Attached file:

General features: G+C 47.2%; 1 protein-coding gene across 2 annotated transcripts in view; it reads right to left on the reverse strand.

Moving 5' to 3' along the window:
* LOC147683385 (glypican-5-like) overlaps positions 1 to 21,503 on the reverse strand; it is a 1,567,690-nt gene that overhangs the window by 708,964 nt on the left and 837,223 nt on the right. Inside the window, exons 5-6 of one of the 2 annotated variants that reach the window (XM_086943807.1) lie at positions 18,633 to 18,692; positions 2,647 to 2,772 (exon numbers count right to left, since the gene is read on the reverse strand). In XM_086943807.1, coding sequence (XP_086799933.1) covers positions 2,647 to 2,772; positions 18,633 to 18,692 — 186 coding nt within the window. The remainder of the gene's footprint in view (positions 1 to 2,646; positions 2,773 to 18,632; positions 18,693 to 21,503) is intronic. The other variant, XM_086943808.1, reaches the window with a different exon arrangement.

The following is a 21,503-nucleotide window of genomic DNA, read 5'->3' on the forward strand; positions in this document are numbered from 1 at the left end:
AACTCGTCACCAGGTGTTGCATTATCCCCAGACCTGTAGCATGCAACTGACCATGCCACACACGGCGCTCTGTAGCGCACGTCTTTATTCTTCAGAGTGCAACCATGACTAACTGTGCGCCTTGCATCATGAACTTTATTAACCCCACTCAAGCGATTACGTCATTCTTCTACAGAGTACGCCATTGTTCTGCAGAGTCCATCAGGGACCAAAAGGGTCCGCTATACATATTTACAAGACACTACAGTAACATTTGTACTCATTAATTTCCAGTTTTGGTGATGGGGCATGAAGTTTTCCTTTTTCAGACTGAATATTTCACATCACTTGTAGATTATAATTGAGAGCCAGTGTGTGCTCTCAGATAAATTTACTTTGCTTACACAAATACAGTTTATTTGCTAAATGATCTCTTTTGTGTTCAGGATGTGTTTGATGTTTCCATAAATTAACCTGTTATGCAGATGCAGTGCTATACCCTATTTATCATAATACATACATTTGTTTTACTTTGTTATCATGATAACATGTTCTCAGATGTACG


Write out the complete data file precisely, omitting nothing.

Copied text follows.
General features: G+C 47.2%; 1 protein-coding gene across 2 annotated transcripts in view; it reads right to left on the reverse strand.

Moving 5' to 3' along the window:
* LOC147683385 (glypican-5-like) overlaps positions 1 to 21,503 on the reverse strand; it is a 1,567,690-nt gene that overhangs the window by 708,964 nt on the left and 837,223 nt on the right. Inside the window, exons 5-6 of one of the 2 annotated variants that reach the window (XM_086943807.1) lie at positions 18,633 to 18,692; positions 2,647 to 2,772 (exon numbers count right to left, since the gene is read on the reverse strand). In XM_086943807.1, coding sequence (XP_086799933.1) covers positions 2,647 to 2,772; positions 18,633 to 18,692 — 186 coding nt within the window. The remainder of the gene's footprint in view (positions 1 to 2,646; positions 2,773 to 18,632; positions 18,693 to 21,503) is intronic. The other variant, XM_086943808.1, reaches the window with a different exon arrangement.

The following is a 21,503-nucleotide window of genomic DNA, read 5'->3' on the forward strand; positions in this document are numbered from 1 at the left end:
AACTCGTCACCAGGTGTTGCATTATCCCCAGACCTGTAGCATGCAACTGACCATGCCACACACGGCGCTCTGTAGCGCACGTCTTTATTCTTCAGAGTGCAACCATGACTAACTGTGCGCCTTGCATCATGAACTTTATTAACCCCACTCAAGCGATTACGTCATTCTTCTACAGAGTACGCCATTGTTCTGCAGAGTCCATCAGGGACCAAAAGGGTCCGCTATACATATTTACAAGACACTACAGTAACATTTGTACTCATTAATTTCCAGTTTTGGTGATGGGGCATGAAGTTTTCCTTTTTCAGACTGAATATTTCACATCACTTGTAGATTATAATTGAGAGCCAGTGTGTGCTCTCAGATAAATTTACTTTGCTTACACAAATACAGTTTATTTGCTAAATGATCTCTTTTGTGTTCAGGATGTGTTTGATGTTTCCATAAATTAACCTGTTATGCAGATGCAGTGCTATACCCTATTTATCATAATACATACATTTGTTTTACTTTGTTATCATGATAACATGTTCTCAGATGTACG